Shipping charges aren't the worst thing in the world, I guess. I try to put a value on my time, and at some point spending an extra 30 minutes cataloging $.85 parts and 30 more comparing different online options to avoid a $8 shipping charge is like working for $8.85 an hour -- at a frustrating mindless job.

    Then there's the infinitely worse expense of making a mistake 'cuz you sorted, labeled, or selected wrong. See above about 470 ohms vs. 470K. One reason I had to do some extra ordering this time is I'm trying Dale resistors so I don't have to rely on either the color codes *or* the bacteria-size 'K' next to the resistance reading on my meter.
    Bill Hubbard, sds1 and Bill Moore like this.

  18. sds1

    sds1 Tele-Holic

    May 4, 2017
    Orlando, FL, USA
    Got shopping carts queued and ready to go on AES, Hoffman, eBay, and Amazon for my upcoming Trainwreck Liverpool build. $11.80 total shipping charges (not bad!).

    But will I get all the parts I needed in this one shot? If not, I think I'm darn close this time around. :)

    P.S. AES 11% entire store thru the weekend.
    revellfa and King Fan like this.

  19. tombob

    tombob Tele-Holic

    Jun 25, 2010
    Sonora, TX
    I've ended up with a decent selection of caps/resistors although for scratch building it probably wouldn't be a drop in the bucket for what I really need. I've gathered what I have doing mods and repairs and the only build I've done has been kit (5f6a) and I plan on doing another kit (5e3) next. I've been thinking about doing a scratch build in the future though. I've done quite a bit of looking at blank chassis, turret boards, transformers, etc. and it is a lot more work figuring out where to source all the parts without paying a over abundance of shipping costs. I would really like to build a Route 66 clone with JTM45 iron in the future and since nobody makes a kit doing a scratch build is the only way to go.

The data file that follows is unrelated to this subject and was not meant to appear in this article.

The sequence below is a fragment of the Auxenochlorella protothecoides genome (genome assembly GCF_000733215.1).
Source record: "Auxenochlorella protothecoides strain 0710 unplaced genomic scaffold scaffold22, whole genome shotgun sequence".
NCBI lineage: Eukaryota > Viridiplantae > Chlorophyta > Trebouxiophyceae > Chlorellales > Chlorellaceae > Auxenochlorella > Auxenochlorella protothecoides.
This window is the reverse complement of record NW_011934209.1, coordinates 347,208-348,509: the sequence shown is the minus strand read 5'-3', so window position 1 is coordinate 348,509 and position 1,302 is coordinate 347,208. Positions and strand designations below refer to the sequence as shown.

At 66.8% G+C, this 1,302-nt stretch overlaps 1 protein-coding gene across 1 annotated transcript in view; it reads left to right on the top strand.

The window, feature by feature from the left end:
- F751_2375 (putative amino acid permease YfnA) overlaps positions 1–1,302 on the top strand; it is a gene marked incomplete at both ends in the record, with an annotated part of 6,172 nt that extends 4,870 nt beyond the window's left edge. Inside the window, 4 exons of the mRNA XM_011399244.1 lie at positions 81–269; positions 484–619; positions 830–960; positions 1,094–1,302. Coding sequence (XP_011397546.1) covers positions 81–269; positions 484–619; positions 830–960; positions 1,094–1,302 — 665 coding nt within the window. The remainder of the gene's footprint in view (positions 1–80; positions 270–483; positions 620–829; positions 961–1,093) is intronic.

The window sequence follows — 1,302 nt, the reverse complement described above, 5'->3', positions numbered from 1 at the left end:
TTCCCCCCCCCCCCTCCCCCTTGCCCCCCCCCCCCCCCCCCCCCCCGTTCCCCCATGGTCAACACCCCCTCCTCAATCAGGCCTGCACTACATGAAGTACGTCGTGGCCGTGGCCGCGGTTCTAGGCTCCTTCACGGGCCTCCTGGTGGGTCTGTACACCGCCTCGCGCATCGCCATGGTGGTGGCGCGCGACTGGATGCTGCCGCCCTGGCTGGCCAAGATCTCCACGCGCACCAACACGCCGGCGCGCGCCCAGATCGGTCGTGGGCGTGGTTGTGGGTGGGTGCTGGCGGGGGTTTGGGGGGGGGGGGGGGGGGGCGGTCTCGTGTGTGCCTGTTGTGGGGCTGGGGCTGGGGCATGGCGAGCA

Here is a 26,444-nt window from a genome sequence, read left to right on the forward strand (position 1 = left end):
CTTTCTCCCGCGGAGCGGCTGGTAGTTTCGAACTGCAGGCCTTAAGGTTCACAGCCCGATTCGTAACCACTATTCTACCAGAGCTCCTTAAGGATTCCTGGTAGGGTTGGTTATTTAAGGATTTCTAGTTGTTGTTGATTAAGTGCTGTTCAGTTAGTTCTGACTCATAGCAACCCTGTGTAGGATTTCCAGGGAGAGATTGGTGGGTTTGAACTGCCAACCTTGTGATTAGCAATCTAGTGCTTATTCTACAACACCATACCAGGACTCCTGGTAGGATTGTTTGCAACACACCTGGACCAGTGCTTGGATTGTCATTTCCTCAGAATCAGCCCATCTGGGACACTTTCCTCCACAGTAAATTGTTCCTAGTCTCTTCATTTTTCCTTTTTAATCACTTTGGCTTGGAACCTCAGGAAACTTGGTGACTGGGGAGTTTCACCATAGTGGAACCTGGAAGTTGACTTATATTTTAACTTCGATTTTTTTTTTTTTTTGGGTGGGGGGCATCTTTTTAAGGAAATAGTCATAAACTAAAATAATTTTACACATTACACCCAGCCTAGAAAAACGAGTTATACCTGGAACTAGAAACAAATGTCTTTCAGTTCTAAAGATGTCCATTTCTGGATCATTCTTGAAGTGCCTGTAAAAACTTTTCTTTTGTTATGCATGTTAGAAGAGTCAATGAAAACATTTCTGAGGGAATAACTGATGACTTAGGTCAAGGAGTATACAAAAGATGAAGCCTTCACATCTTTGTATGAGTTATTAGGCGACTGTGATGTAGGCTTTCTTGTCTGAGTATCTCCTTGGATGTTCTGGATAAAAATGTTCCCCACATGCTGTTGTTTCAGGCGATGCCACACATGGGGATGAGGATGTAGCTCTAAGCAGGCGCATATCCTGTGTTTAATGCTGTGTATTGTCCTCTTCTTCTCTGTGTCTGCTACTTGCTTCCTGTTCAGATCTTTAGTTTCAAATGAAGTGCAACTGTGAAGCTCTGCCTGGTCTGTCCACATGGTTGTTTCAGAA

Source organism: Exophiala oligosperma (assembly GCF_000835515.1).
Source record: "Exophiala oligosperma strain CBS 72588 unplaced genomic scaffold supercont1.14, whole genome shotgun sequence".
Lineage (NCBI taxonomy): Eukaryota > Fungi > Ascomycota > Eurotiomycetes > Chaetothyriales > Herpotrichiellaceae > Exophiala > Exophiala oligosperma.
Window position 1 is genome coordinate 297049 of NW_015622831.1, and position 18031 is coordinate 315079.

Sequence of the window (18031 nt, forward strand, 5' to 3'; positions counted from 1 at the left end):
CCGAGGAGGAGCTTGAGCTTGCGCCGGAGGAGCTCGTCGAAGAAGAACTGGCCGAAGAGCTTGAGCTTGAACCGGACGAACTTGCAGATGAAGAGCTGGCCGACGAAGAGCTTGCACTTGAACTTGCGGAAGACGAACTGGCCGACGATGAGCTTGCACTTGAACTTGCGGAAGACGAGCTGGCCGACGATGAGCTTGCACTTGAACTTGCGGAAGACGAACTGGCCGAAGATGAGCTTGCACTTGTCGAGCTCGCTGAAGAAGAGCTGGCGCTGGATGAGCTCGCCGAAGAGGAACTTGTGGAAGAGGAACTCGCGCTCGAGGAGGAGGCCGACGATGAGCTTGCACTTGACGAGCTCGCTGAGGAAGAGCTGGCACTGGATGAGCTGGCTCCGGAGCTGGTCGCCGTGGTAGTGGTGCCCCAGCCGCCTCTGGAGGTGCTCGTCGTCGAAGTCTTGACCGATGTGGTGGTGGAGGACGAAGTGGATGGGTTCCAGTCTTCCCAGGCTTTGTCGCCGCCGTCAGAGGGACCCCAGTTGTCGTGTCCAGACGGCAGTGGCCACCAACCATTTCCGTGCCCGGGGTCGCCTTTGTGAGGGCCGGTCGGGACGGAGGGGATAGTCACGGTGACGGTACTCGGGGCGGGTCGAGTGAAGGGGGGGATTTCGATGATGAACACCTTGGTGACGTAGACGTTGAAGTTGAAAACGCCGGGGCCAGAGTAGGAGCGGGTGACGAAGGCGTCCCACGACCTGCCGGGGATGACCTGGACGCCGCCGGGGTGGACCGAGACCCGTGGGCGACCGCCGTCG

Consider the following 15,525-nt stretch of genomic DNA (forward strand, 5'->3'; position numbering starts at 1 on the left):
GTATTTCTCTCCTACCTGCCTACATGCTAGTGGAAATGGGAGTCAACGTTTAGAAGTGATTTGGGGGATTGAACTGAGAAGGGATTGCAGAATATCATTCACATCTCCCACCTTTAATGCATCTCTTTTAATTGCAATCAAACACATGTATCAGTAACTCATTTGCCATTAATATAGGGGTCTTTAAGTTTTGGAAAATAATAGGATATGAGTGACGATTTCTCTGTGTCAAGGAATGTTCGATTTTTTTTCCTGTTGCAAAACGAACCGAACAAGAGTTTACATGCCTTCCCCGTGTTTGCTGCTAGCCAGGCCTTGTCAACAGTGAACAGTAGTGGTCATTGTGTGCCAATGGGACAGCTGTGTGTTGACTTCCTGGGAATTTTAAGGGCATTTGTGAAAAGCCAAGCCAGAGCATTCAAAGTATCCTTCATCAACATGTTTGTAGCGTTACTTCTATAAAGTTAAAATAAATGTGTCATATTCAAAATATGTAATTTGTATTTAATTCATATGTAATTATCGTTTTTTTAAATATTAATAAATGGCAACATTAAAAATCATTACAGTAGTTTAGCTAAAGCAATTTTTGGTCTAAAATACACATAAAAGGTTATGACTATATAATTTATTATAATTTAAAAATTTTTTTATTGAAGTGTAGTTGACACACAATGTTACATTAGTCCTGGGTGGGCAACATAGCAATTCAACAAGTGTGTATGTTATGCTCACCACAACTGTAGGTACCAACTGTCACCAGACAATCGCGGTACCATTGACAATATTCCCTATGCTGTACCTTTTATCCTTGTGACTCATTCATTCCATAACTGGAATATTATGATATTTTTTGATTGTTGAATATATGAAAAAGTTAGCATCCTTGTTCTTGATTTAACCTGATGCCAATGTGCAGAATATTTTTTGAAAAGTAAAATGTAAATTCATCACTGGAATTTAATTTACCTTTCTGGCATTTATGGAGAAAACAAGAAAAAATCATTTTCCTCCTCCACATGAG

20. keithb7

    keithb7 Friend of Leo's

    Jan 9, 2010
    Western Canada
    The 60 bin cab houses about 200 or so different resistor sizes. I keep about 5 of each value. The bin is a must have in my opinion for all the resistors. I can find what I need in seconds. Also coupling caps of various values. Cathode caps too, to experiment with added gain stages. The orange & black bins are full of hardware, fuse holders, fuses, lamps, pots, switches, knobs and more. You name it. Many parts were pulled from scrapped amps. There's more stuff in a few locations around here. These parts are paid for by people who show up at my house with broken tube amps. The collection continues to grow. Sure is nice to have this stuff handy at home.

    Ignore the Solid State amp. The buyer picks it up tomorrow. :D

    Surely a small inventory by comparison. For a home hack it works out pretty good.